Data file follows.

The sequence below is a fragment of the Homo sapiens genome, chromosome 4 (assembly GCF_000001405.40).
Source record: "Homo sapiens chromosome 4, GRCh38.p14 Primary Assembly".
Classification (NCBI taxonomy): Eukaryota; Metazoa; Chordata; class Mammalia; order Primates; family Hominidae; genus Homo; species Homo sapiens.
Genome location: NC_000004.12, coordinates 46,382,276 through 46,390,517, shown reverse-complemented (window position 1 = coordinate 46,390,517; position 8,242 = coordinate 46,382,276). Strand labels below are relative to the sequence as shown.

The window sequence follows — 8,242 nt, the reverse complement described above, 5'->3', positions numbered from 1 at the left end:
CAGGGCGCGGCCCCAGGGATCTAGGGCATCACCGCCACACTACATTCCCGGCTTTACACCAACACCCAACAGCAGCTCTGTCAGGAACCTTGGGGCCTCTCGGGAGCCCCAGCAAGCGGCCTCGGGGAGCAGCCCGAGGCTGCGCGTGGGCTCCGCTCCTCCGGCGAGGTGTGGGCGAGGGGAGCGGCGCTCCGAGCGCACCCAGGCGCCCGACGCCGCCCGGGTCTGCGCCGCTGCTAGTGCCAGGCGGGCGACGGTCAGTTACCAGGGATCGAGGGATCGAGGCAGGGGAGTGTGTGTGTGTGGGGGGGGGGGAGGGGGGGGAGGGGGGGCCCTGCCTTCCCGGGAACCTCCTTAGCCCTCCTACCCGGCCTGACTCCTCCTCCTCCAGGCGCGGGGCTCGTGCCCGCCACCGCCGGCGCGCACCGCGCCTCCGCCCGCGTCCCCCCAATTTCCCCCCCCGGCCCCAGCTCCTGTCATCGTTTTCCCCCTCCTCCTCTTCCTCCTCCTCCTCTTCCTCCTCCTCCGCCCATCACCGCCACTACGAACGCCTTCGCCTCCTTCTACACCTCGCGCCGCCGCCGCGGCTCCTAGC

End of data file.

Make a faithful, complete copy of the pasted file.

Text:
The sequence below is a fragment of the Homo sapiens genome, chromosome 4 (assembly GCF_000001405.40).
Source record: "Homo sapiens chromosome 4, GRCh38.p14 Primary Assembly".
Classification (NCBI taxonomy): Eukaryota; Metazoa; Chordata; class Mammalia; order Primates; family Hominidae; genus Homo; species Homo sapiens.
Genome location: NC_000004.12, coordinates 46,382,276 through 46,390,517, shown reverse-complemented (window position 1 = coordinate 46,390,517; position 8,242 = coordinate 46,382,276). Strand labels below are relative to the sequence as shown.

The window sequence follows — 8,242 nt, the reverse complement described above, 5'->3', positions numbered from 1 at the left end:
CAGGGCGCGGCCCCAGGGATCTAGGGCATCACCGCCACACTACATTCCCGGCTTTACACCAACACCCAACAGCAGCTCTGTCAGGAACCTTGGGGCCTCTCGGGAGCCCCAGCAAGCGGCCTCGGGGAGCAGCCCGAGGCTGCGCGTGGGCTCCGCTCCTCCGGCGAGGTGTGGGCGAGGGGAGCGGCGCTCCGAGCGCACCCAGGCGCCCGACGCCGCCCGGGTCTGCGCCGCTGCTAGTGCCAGGCGGGCGACGGTCAGTTACCAGGGATCGAGGGATCGAGGCAGGGGAGTGTGTGTGTGTGGGGGGGGGGGAGGGGGGGGAGGGGGGGCCCTGCCTTCCCGGGAACCTCCTTAGCCCTCCTACCCGGCCTGACTCCTCCTCCTCCAGGCGCGGGGCTCGTGCCCGCCACCGCCGGCGCGCACCGCGCCTCCGCCCGCGTCCCCCCAATTTCCCCCCCCGGCCCCAGCTCCTGTCATCGTTTTCCCCCTCCTCCTCTTCCTCCTCCTCCTCTTCCTCCTCCTCCGCCCATCACCGCCACTACGAACGCCTTCGCCTCCTTCTACACCTCGCGCCGCCGCCGCGGCTCCTAGC